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Dana DeMuth Didn't Squeeze Anyone During Game 1

Over at Bleed Cubbie Blue, there was an offhand comment about the strike zone during the Cubs' 2-1 loss to the Nationals on Opening Day.

Kerry Wood didn't perform well in his first outing, so the natural reaction is to blame the umpires, because the Sainted No. 34 couldn't have just been bad.

Wood was bad today. He issued three walks, forcing in the tying run, before finally ending the inning on a groundout. It did appear that he had strike three on at least two of the hitters he walked; plate umpire Dana DeMuth was squeezing just about everyone this afternoon, and Wood couldn't adjust.

Fair enough. Everyone is entitled to their own opinion. But before we all rush the field to tackle the umpires (Don't rush the field to tackle the umpires), maybe we should look at what the cameras that Major League Baseball installed to track pitching tell us.

The Zimmerman Effect: How Ryan Dempster Got Lucky

Kerry Wood's performance wasn't the only problem with Thursday's 2-1 loss to the Washington Nationals.

No, another problem lurked below the surface, one that you wouldn't necessarily notice because of the results.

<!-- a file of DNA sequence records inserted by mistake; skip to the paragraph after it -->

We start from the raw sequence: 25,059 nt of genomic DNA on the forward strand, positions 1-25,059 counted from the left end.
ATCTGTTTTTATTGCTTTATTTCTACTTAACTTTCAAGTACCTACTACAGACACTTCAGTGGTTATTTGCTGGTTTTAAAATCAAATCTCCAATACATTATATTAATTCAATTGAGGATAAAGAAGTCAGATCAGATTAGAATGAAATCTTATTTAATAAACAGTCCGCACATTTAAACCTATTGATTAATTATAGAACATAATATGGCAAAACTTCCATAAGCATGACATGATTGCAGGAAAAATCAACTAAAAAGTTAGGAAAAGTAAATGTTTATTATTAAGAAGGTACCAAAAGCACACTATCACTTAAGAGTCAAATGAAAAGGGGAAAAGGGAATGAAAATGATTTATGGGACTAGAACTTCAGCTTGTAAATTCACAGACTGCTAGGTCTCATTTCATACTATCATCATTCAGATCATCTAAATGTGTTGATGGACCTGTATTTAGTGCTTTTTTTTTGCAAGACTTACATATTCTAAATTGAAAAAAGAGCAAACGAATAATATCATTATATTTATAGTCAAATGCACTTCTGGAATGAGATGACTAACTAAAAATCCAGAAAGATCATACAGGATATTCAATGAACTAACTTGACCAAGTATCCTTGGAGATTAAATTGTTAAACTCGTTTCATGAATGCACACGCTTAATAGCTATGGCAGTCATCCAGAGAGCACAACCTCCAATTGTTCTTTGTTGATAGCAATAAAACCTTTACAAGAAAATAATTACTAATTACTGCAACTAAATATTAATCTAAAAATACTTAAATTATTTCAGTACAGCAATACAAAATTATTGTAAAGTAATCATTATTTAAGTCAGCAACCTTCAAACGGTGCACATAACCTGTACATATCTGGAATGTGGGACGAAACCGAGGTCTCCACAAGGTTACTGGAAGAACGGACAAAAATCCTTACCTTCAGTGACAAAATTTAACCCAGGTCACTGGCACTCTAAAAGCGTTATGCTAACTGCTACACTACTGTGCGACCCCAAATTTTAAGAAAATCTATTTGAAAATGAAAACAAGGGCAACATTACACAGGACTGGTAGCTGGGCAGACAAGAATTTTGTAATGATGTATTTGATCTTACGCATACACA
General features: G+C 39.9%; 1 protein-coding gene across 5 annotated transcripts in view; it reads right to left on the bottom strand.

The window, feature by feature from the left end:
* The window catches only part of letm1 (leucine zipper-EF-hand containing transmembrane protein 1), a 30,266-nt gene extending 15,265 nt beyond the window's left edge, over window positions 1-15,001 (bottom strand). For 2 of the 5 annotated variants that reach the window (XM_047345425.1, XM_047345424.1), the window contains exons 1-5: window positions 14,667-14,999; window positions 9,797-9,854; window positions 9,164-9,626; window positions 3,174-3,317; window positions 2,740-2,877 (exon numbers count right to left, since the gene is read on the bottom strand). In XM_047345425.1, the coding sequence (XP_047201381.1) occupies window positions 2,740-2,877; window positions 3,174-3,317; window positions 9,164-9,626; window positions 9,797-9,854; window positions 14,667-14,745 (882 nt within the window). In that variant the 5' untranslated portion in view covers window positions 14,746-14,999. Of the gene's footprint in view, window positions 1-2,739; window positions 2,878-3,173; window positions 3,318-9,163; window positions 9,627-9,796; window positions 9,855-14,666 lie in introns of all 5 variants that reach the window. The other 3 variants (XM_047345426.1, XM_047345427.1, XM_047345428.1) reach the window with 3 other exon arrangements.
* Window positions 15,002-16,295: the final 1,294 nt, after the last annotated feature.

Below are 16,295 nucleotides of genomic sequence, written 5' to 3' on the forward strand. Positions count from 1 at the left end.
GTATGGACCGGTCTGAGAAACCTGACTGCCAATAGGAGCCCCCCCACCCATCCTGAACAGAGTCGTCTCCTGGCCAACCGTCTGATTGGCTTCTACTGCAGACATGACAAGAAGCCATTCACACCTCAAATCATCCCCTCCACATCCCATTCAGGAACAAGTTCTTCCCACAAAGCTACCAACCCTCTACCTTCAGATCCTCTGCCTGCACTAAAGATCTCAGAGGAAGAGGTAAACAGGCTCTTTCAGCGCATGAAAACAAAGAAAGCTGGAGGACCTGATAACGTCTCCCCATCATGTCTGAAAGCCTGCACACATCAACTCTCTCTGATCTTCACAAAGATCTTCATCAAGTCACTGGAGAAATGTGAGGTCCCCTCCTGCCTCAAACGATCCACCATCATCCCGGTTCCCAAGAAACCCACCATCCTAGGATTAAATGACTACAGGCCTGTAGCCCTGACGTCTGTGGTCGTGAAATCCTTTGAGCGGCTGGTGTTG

That cryptic explanation points to Ryan Dempster's performance.

The veteran pitcher struck out 10 Nats on Thursday. He threw 108 pitches and his arm didn't fall off. He even retired 15 in a row at one point.

The ugly truth is that he got lucky, in ways that he wasn't so lucky last season.

Game 1: Failure To Prepare for Season Dooms Cubs

Friday morning you will probably read how not much has changed with the Cubs after a 2-1 opening day loss to the Washington Nationals.

Surprise, surprise. It takes longer than a few months to turn around the franchise that had sunk to lows that even the die-hard fans couldn't believe over the last couple of seasons. Yes, the Cubs have been bad before, but this sustained period of bad baseball -- not just losing, but playing dumb baseball -- is not normal, not even on the North side of Chicago.

You will read about more bullpen collapses. You just won't read about the reasons for bullpen collapses.

I am not even talking about Carlos Marmol. Marmol is his own issue. His trade value, because the team fails to work on the issues with his delivery and pitch selection, declines day by day.

This is about Kerry Wood. Wood was held back during spring training, with the idea that he would be needed later in the season. That made March less important.

But why was later in the season important to this Cubs team? Why this year? What did they they think were saving Wood for?

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